In today’s world, cameras of one sort or another are everywhere and photos are being captured in staggering numbers. Hundreds of cameras click and flashes pop whenever high profile celebrities or politicians are spotted. Cameras with three foot long telephoto lenses are commonplace at all sporting events. Even wildlife have to deal with the silent capture of their images on game and trail cameras. And let’s not overlook the most prevalent of all cameras, the smartphone camera.
It’s impossible to obtain a precise count of just how many photos are taken each year with a smartphone but after researching that question on the Internet, the estimate is mindboggling. Paraphrasing the data from the mylio.com website: a conservative prediction for the total number of photos that will be taken in 2016 is based on an estimated 1 billion (1,000,000,000) smartphones in use worldwide, taking 2-3 photos per day (1,000 pictures per year), the total number of photos is estimated to be at least 1 trillion (1,000,000,000,000). That’s a bunch!
But just how many of those photos are really important? Would it be the hundreds of millions of photos posted to Facebook, Instagram or Snapchat? Probably not. Actually one of the most important photos taken for you this year could actually be taken by your plumber, and not with a smartphone.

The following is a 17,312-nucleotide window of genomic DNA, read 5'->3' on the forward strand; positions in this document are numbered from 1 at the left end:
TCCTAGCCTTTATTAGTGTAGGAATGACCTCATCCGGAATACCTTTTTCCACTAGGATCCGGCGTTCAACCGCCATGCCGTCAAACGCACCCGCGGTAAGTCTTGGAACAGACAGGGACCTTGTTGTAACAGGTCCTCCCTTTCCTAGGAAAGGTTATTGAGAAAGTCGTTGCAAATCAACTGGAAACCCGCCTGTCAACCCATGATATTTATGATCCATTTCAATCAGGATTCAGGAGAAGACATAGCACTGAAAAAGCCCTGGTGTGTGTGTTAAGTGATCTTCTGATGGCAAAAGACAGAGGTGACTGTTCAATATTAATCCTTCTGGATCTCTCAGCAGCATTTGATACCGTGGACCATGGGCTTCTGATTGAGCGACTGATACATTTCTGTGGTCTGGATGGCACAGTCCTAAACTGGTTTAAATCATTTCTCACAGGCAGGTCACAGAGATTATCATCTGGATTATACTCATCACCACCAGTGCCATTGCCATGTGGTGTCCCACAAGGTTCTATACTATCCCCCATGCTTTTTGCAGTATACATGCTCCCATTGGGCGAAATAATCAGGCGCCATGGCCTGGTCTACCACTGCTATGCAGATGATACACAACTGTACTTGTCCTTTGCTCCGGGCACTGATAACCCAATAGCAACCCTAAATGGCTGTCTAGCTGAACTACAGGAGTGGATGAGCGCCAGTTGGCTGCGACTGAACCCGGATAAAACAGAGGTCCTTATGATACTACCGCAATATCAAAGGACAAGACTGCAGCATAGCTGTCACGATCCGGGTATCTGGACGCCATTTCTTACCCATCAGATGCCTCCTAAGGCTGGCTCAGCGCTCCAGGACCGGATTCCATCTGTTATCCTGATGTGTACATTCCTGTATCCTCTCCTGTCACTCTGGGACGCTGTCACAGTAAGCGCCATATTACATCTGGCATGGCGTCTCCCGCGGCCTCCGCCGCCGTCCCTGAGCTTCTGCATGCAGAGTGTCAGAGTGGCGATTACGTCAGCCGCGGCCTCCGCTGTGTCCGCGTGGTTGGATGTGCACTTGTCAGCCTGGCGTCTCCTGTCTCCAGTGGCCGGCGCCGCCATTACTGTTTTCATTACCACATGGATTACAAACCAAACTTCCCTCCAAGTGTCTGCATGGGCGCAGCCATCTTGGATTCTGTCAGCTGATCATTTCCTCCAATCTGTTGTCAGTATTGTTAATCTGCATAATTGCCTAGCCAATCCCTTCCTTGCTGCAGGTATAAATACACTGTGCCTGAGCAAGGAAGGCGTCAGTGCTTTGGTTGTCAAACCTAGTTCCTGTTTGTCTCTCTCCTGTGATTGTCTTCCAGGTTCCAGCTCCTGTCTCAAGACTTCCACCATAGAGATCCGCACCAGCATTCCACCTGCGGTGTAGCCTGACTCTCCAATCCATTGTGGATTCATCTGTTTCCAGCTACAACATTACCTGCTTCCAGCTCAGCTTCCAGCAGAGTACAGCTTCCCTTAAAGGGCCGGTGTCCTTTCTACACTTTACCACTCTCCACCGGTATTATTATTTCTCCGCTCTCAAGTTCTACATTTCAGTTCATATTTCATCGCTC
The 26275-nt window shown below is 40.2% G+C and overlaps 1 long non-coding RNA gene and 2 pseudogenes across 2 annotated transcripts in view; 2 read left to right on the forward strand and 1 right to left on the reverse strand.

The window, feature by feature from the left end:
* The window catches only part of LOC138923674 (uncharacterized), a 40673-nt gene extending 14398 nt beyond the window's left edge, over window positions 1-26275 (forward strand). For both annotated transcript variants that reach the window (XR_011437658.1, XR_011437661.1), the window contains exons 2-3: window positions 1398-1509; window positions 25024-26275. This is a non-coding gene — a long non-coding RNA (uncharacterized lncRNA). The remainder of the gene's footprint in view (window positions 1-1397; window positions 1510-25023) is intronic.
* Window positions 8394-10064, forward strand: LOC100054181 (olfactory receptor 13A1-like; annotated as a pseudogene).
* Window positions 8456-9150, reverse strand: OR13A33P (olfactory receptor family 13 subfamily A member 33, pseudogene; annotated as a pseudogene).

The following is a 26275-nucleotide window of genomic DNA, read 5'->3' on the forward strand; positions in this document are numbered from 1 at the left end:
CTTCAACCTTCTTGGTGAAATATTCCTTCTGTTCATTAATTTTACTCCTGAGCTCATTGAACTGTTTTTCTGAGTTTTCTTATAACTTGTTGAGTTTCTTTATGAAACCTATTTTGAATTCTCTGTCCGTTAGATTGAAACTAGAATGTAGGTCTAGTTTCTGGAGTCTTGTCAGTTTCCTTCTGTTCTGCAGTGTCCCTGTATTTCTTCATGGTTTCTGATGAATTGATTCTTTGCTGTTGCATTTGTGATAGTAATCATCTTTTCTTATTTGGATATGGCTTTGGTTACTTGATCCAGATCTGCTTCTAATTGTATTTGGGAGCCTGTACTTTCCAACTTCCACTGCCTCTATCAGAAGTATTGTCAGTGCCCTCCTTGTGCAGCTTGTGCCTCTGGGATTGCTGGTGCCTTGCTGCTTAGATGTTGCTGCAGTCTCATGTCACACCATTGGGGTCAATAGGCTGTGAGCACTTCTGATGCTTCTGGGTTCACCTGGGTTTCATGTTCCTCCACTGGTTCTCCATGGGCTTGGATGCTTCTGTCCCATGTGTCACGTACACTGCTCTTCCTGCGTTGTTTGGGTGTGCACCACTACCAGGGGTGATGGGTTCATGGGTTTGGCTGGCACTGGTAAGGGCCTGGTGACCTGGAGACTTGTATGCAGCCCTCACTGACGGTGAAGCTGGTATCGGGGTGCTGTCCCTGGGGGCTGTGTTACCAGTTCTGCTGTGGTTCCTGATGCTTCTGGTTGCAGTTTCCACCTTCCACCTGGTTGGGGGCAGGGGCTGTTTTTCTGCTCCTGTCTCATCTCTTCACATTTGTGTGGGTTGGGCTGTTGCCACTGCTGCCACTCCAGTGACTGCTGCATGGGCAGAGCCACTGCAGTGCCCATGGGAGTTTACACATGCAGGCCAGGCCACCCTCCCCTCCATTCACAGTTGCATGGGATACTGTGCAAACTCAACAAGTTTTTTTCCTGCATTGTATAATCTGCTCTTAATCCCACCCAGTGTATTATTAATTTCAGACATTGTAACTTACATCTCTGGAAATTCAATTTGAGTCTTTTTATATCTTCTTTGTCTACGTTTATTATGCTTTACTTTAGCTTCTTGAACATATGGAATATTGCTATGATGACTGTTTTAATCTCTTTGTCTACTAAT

When you shower, are you standing in water? When you pull the stopper on your kitchen sink does it take forever to drain? And what about your washing machine, do you deal with the aggravating mess of an occasional overflow? If you answered yes to any of these questions you are probably dealing with a clogged sewer issue that is not going to go away on its own. And if you had your plumber come out to “snake” your sewer line but only managed to give you temporary relief, then it’s time for a plumber’s photo session.
Many plumbers today now carry a camera system on their truck that would have been unimagined just a few years ago. Generally speaking these cameras are hi-tech with 100 foot fiber optic cables that provide light and a camera (including video) to the business end of the cable. Images are fed through that cable back to a color monitor so the plumber can view the progress as he works to extend the cable into your sewer line to determine why it is not draining correctly. He also has the option to capture the images on a simple SD card if necessary.
With the camera inserted in the sewer line, the old adage that “a picture is worth a thousand words” is proven true once again. The problem could be anything from tree roots to a crushed or broken pipe or even a stuffed animal that some youngster flushed down the toilet. The important thing is that once the professional has a visual on the problem the guesswork is over and your slow draining shower, sink or washing machine days are about to be over.
And unlike the annoying buzz created by the political or celebrity paparazzi, there’s little doubt that when you need him, you’ll be really glad to see your plumber paparazzi.